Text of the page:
Jekyll & Hyde

Rated 4.0

The Runaway Stage’s current production of Jekyll & Hyde is proof positive that great voices can cover a multitude of sins—or in this case, just a somewhat iffy sound system. Tevye Ditter is incredible as the tortured lead character(s). His Henry Jekyll is earnest and ethical, if a bit obsessive, while Edward Hyde is darkly malevolent—a change accomplished entirely with the use of Ditter’s voice and acting skills. In fact, he’s so good that the hisses and pops from the sound system melt away behind the intensity of his singing.

Amber Jean Moore adds a strain of vulnerability to the streetwise and brassy Lucy, and the production number she leads, “Bring On the Men,” comes close to show-stopper status. In addition, her duet with Norma-Jean Russell (as Emma, Jekyll’s fiancée) fully showcases the differences between the characters—both fragile, but an undercurrent of despair in Moore’s tone serves to highlight the resolve in Russell’s.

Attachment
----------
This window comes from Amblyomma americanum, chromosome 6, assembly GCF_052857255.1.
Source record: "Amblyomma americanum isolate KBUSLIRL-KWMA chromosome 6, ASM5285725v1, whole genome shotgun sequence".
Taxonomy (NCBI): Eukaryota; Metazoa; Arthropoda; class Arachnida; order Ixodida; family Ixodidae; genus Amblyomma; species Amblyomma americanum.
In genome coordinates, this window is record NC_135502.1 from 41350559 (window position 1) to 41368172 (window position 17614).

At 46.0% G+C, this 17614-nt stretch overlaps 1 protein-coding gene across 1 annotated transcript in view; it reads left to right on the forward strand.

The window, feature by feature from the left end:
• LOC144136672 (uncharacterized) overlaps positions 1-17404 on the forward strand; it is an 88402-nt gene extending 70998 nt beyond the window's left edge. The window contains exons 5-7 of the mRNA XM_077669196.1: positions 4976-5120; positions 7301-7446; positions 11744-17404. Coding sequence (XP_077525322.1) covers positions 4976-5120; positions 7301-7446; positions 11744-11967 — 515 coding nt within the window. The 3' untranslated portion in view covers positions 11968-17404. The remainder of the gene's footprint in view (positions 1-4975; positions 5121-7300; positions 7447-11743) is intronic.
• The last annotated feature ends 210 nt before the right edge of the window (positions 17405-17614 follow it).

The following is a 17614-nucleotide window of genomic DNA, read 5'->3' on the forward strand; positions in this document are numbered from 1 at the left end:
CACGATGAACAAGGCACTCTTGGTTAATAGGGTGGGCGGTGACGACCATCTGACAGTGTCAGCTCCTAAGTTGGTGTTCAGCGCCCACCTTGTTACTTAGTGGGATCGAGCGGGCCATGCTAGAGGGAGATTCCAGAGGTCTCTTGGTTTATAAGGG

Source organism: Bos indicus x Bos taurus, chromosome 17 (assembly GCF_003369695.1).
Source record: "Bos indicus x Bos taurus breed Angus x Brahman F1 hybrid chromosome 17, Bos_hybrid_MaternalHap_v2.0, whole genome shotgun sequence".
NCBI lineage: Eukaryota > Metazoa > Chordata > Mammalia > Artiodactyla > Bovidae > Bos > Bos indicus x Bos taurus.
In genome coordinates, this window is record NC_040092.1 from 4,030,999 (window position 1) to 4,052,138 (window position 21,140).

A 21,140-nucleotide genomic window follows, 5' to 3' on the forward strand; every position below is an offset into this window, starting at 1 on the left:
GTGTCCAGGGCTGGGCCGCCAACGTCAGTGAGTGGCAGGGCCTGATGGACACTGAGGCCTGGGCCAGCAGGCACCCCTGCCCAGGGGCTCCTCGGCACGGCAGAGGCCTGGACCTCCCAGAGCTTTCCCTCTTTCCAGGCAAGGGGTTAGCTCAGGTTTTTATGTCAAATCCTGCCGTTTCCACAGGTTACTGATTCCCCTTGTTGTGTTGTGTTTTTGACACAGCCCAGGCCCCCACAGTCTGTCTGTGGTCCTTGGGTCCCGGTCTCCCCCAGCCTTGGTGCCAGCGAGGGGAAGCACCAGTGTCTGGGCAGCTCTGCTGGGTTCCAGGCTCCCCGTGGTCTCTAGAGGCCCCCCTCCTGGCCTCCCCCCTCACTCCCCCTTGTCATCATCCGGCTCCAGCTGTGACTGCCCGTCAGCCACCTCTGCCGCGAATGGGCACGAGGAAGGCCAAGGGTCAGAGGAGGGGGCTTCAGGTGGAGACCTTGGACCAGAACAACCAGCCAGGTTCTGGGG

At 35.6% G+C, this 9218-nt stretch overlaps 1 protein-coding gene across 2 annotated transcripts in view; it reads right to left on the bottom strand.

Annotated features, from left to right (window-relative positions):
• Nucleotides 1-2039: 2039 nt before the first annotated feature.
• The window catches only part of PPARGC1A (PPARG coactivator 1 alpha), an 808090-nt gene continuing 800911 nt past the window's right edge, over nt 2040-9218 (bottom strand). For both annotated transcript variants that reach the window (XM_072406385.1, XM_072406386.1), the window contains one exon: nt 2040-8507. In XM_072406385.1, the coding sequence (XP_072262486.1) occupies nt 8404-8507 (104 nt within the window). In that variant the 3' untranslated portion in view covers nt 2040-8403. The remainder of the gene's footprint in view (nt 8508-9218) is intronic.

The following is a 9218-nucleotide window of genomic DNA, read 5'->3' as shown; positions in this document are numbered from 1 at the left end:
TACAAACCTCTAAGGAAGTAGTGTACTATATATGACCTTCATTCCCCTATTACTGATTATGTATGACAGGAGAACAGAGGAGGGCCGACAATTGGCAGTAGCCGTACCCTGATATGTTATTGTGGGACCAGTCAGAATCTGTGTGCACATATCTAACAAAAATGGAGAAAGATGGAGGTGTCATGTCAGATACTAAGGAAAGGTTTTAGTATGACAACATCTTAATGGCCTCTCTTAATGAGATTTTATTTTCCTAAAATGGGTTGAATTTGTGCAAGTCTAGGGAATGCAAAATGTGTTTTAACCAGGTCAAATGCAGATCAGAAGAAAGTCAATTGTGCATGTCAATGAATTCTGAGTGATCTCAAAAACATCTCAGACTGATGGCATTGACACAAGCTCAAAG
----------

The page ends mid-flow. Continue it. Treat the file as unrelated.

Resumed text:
The standout among the supporting roles is young Joshua James, who brings an exceptionally slimy note to his portrayal of the pimp, Spider, that makes one wish he’d meet Hyde in a dark alley.

Jekyll & Hyde is how community theater ought to work: with a well-conducted in-house orchestra and players who are enthusiastic, with vocal performances worthy of a better sound system.